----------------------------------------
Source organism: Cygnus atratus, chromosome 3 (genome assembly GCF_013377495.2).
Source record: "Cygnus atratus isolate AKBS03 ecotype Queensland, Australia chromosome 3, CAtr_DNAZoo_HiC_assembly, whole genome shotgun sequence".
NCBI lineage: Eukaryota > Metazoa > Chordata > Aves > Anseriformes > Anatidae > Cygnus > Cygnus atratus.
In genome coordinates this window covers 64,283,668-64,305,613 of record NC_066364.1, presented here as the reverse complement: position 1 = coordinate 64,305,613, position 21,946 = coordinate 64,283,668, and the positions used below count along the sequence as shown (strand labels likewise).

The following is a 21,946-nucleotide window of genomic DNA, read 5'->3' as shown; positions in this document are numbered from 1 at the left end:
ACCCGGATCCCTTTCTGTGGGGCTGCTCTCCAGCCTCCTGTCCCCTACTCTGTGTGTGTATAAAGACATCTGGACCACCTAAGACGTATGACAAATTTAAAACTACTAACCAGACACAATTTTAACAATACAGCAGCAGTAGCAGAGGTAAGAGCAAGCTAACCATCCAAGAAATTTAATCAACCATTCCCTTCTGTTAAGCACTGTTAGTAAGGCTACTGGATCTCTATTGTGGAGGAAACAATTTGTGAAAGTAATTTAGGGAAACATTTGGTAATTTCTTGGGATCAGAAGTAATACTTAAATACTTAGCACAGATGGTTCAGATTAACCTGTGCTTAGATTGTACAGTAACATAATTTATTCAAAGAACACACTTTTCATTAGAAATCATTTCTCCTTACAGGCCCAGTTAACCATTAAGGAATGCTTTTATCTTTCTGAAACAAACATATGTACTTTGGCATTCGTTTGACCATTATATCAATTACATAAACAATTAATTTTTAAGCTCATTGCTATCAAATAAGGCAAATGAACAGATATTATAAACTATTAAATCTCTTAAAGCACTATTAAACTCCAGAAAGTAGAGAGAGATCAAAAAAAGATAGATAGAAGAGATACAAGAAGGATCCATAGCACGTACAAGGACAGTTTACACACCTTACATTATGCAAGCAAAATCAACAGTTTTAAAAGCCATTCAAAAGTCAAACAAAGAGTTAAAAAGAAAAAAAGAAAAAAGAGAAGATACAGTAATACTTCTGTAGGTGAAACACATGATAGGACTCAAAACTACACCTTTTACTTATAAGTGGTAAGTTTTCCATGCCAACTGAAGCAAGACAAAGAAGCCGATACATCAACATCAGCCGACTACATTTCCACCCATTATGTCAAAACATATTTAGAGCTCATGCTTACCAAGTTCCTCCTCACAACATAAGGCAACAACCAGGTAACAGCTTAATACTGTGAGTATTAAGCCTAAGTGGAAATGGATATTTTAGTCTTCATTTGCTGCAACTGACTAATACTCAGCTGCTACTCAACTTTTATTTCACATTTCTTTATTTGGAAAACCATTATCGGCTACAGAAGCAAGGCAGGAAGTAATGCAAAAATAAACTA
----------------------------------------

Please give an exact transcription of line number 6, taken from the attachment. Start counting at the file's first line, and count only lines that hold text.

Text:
ACCCGGATCCCTTTCTGTGGGGCTGCTCTCCAGCCTCCTGTCCCCTACTCTGTGTGTGTATAAAGACATCTGGACCACCTAAGACGTATGACAAATTTAAAACTACTAACCAGACACAATTTTAACAATACAGCAGCAGTAGCAGAGGTAAGAGCAAGCTAACCATCCAAGAAATTTAATCAACCATTCCCTTCTGTTAAGCACTGTTAGTAAGGCTACTGGATCTCTATTGTGGAGGAAACAATTTGTGAAAGTAATTTAGGGAAACATTTGGTAATTTCTTGGGATCAGAAGTAATACTTAAATACTTAGCACAGATGGTTCAGATTAACCTGTGCTTAGATTGTACAGTAACATAATTTATTCAAAGAACACACTTTTCATTAGAAATCATTTCTCCTTACAGGCCCAGTTAACCATTAAGGAATGCTTTTATCTTTCTGAAACAAACATATGTACTTTGGCATTCGTTTGACCATTATATCAATTACATAAACAATTAATTTTTAAGCTCATTGCTATCAAATAAGGCAAATGAACAGATATTATAAACTATTAAATCTCTTAAAGCACTATTAAACTCCAGAAAGTAGAGAGAGATCAAAAAAAGATAGATAGAAGAGATACAAGAAGGATCCATAGCACGTACAAGGACAGTTTACACACCTTACATTATGCAAGCAAAATCAACAGTTTTAAAAGCCATTCAAAAGTCAAACAAAGAGTTAAAAAGAAAAAAAGAAAAAAGAGAAGATACAGTAATACTTCTGTAGGTGAAACACATGATAGGACTCAAAACTACACCTTTTACTTATAAGTGGTAAGTTTTCCATGCCAACTGAAGCAAGACAAAGAAGCCGATACATCAACATCAGCCGACTACATTTCCACCCATTATGTCAAAACATATTTAGAGCTCATGCTTACCAAGTTCCTCCTCACAACATAAGGCAACAACCAGGTAACAGCTTAATACTGTGAGTATTAAGCCTAAGTGGAAATGGATATTTTAGTCTTCATTTGCTGCAACTGACTAATACTCAGCTGCTACTCAACTTTTATTTCACATTTCTTTATTTGGAAAACCATTATCGGCTACAGAAGCAAGGCAGGAAGTAATGCAAAAATAAACTA